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Movie Review: 'The Art of Getting By'

Hollywood teen rebellion takes a mopey, irritating turn in Gavin Wiesen's debut feature. The film — and the boy — need to get their acts together.

June 17, 2011|By Robert Abele, Special to the Los Angeles Times
  • Freddie Highmore in "The Art of Getting By."
Freddie Highmore in "The Art of Getting By." (Raymond Haddad / Fox Searchlight…)

Some delicate-flower extreme has been reached with "The Art of Getting By," a charm-free wisp of a movie about that most annoying of recent archetypes: the mopey, privileged adolescent.

Hollywood teen rebellion now comes in the form of cherub-faced, overcoat-wearing drip George (Freddie Highmore). A daydreaming, doodling Manhattan senior, George refuses to do homework because he's wise enough — he reads Camus, drinks in Leonard Cohen! — to realize that life is meaningless.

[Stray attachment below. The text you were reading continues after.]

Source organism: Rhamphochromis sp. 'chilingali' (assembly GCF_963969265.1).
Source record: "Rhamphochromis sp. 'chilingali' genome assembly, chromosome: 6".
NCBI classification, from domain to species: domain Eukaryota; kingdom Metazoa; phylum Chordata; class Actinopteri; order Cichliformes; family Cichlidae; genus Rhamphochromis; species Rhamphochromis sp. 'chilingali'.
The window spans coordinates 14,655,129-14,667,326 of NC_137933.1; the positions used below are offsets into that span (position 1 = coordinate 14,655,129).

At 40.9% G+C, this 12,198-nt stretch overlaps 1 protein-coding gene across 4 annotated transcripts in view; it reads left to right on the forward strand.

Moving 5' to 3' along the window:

But, boy, do his feelings get hurt when he falls for flirty cool chick Sally (Emma Roberts) and has to deal with real-world problems at home with his concerned mom (Rita Wilson).


For the record: An article about "The Art of Getting By" in Friday's Calendar credited Mark Schafer as the photographer of the accompanying photo. In fact, Raymond Haddad is the photographer.

It seems half of debut feature director Gavin Wiesen's script consists of adults — Blair Underwood's caring principal, Alicia Silverstone's worried teacher, Michael Angarano's mentory Brooklyn artist — telling George to get his act together.

Unformed protagonists don't come more wallowingly irritating and contradictory than George. He can cogently analyze Thomas Hardy in class, but can't he say anything witty or interesting elsewhere?

Wiesen is convinced, however, that the young man's imminent maturation — rendered by Highmore as gradations of pretty-boy pout — is rivetingly romantic stuff, making the filmmaker's sensibilities only that much more oblivious than his lead character's.

calendar@latimes.com

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